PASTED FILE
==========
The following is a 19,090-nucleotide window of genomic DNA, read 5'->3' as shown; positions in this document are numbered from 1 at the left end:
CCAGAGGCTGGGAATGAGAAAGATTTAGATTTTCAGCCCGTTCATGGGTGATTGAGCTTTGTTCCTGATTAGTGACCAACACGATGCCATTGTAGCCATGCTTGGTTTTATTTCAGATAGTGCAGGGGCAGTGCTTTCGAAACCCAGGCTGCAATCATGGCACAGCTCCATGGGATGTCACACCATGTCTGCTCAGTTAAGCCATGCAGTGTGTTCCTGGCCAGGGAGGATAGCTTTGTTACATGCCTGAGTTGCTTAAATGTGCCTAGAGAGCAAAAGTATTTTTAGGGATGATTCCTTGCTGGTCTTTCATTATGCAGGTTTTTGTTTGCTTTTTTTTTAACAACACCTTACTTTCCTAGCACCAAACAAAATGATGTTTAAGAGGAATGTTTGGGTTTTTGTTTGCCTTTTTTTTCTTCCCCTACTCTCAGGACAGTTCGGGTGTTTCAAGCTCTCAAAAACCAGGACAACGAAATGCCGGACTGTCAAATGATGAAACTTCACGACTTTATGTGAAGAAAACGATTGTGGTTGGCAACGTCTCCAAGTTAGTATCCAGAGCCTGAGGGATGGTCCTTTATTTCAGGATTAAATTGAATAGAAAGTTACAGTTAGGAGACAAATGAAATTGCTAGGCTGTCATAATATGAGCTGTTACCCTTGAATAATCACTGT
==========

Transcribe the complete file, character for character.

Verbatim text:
The following is a 19,090-nucleotide window of genomic DNA, read 5'->3' as shown; positions in this document are numbered from 1 at the left end:
CCAGAGGCTGGGAATGAGAAAGATTTAGATTTTCAGCCCGTTCATGGGTGATTGAGCTTTGTTCCTGATTAGTGACCAACACGATGCCATTGTAGCCATGCTTGGTTTTATTTCAGATAGTGCAGGGGCAGTGCTTTCGAAACCCAGGCTGCAATCATGGCACAGCTCCATGGGATGTCACACCATGTCTGCTCAGTTAAGCCATGCAGTGTGTTCCTGGCCAGGGAGGATAGCTTTGTTACATGCCTGAGTTGCTTAAATGTGCCTAGAGAGCAAAAGTATTTTTAGGGATGATTCCTTGCTGGTCTTTCATTATGCAGGTTTTTGTTTGCTTTTTTTTTAACAACACCTTACTTTCCTAGCACCAAACAAAATGATGTTTAAGAGGAATGTTTGGGTTTTTGTTTGCCTTTTTTTTCTTCCCCTACTCTCAGGACAGTTCGGGTGTTTCAAGCTCTCAAAAACCAGGACAACGAAATGCCGGACTGTCAAATGATGAAACTTCACGACTTTATGTGAAGAAAACGATTGTGGTTGGCAACGTCTCCAAGTTAGTATCCAGAGCCTGAGGGATGGTCCTTTATTTCAGGATTAAATTGAATAGAAAGTTACAGTTAGGAGACAAATGAAATTGCTAGGCTGTCATAATATGAGCTGTTACCCTTGAATAATCACTGT